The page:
Synopses & Reviews
Military history is an essential component of wartime diplomatic history, Jonathan R. Dull contends, and this belief shapes his account of the French navy as the means by which French diplomacy helped to win American independence. The author discusses the place of long-range naval requirements in the French decision to aid the American colonists, the part played by naval rivalry in the transition from limited aid to full-scale war, and the ways naval considerations affected French wartime diplomacy. His book focuses on military strategy and diplomatic requirements in a setting in which military officers themselves did not participate directly in decision-making, but in which diplomats had to take continual account of military needs.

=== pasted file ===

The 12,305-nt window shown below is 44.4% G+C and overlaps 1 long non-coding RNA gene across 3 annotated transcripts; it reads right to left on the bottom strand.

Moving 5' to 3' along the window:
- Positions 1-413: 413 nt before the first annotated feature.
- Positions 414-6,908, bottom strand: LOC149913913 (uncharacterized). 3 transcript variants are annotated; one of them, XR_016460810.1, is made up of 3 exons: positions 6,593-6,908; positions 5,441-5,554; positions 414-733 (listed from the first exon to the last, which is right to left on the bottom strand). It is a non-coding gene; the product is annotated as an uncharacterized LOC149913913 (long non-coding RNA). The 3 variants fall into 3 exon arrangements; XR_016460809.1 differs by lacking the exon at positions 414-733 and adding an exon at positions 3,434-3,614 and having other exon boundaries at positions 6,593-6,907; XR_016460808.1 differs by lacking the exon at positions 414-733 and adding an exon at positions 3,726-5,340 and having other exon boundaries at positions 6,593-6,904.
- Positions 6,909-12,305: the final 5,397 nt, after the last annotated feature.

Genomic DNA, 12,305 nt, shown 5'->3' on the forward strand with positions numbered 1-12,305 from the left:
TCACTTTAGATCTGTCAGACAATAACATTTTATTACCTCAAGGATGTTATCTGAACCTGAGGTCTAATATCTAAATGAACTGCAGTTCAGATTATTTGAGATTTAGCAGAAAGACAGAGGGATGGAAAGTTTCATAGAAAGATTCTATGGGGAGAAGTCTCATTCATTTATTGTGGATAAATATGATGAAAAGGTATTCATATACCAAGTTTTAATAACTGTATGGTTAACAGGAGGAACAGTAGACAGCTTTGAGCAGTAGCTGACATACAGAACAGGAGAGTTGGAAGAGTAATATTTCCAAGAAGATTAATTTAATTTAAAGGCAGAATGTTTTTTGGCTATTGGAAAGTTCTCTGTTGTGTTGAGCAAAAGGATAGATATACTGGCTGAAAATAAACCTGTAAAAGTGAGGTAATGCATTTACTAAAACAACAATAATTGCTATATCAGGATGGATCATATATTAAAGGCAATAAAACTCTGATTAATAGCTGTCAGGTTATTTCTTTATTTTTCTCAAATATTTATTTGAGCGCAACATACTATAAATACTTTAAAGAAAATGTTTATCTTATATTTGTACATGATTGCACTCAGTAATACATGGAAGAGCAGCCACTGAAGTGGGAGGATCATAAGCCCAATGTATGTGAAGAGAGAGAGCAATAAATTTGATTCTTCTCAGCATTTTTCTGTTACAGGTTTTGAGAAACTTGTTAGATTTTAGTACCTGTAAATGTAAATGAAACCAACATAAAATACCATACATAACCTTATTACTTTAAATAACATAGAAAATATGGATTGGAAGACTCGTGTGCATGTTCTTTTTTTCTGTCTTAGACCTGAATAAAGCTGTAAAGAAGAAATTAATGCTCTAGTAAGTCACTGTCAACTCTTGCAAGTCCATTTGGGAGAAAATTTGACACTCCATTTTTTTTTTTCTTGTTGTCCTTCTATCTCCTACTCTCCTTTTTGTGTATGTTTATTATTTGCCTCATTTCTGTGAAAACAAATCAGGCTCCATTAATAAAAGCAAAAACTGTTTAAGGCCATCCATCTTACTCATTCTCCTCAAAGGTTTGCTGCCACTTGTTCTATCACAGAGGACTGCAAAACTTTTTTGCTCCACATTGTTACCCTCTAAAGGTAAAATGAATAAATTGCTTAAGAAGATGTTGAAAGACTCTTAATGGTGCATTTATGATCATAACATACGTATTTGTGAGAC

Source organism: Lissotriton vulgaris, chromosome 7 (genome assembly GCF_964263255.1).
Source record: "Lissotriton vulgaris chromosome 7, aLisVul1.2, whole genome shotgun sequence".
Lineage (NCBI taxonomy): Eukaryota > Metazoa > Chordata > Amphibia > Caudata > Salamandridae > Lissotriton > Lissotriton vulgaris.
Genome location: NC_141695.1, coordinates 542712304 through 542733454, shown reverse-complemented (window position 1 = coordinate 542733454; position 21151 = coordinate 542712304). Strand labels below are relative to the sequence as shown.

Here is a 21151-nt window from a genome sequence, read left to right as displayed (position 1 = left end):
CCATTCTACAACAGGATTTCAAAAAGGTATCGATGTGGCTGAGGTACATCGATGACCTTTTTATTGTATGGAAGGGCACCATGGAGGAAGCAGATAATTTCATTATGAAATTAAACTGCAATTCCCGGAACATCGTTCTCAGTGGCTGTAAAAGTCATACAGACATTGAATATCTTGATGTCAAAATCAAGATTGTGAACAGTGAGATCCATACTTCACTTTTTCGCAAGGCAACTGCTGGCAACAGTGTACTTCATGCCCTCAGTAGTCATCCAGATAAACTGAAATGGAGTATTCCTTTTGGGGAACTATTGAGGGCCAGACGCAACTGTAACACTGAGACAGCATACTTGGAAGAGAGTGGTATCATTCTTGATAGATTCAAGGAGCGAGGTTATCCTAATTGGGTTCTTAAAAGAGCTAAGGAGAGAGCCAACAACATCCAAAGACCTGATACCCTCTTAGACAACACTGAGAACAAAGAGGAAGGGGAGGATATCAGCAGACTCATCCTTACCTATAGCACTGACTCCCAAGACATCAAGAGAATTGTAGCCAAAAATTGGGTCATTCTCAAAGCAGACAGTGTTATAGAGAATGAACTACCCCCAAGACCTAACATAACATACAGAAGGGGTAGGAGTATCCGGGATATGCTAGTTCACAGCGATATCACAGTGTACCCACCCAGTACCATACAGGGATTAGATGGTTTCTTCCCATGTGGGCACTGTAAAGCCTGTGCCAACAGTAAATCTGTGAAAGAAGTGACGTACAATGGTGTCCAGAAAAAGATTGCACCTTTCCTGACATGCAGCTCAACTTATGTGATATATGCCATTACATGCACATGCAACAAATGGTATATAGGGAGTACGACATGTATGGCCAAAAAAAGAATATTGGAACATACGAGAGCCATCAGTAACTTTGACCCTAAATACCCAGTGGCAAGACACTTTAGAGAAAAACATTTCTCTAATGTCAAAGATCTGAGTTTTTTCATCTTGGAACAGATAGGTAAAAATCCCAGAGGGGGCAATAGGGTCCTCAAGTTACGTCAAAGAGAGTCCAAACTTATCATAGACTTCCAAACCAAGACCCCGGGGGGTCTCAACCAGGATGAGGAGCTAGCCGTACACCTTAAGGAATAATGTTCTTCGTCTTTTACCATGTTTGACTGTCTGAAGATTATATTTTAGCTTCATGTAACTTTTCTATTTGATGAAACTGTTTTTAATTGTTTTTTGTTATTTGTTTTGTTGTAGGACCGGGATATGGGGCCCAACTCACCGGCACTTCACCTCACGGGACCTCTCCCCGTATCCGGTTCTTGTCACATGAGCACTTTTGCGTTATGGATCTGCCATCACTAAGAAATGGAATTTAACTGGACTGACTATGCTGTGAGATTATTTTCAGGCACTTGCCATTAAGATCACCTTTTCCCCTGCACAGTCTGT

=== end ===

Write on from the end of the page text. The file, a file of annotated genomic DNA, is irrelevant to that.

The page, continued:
Since military action is a means of accomplishing diplomatic goals, even military victory can prove hollow. The author examines the American war not as a successful exercise of French power, but rather as a tragic failure based on economic and political miscalculations. Among the questions he asks are: What relationship did the war bear to overall French diplomacy? What strains did the limited nature of the war impose on French diplomacy and war strategy? How did the results of the war relate to the objectives with which France entered the conflict?
Originally published in 1976.
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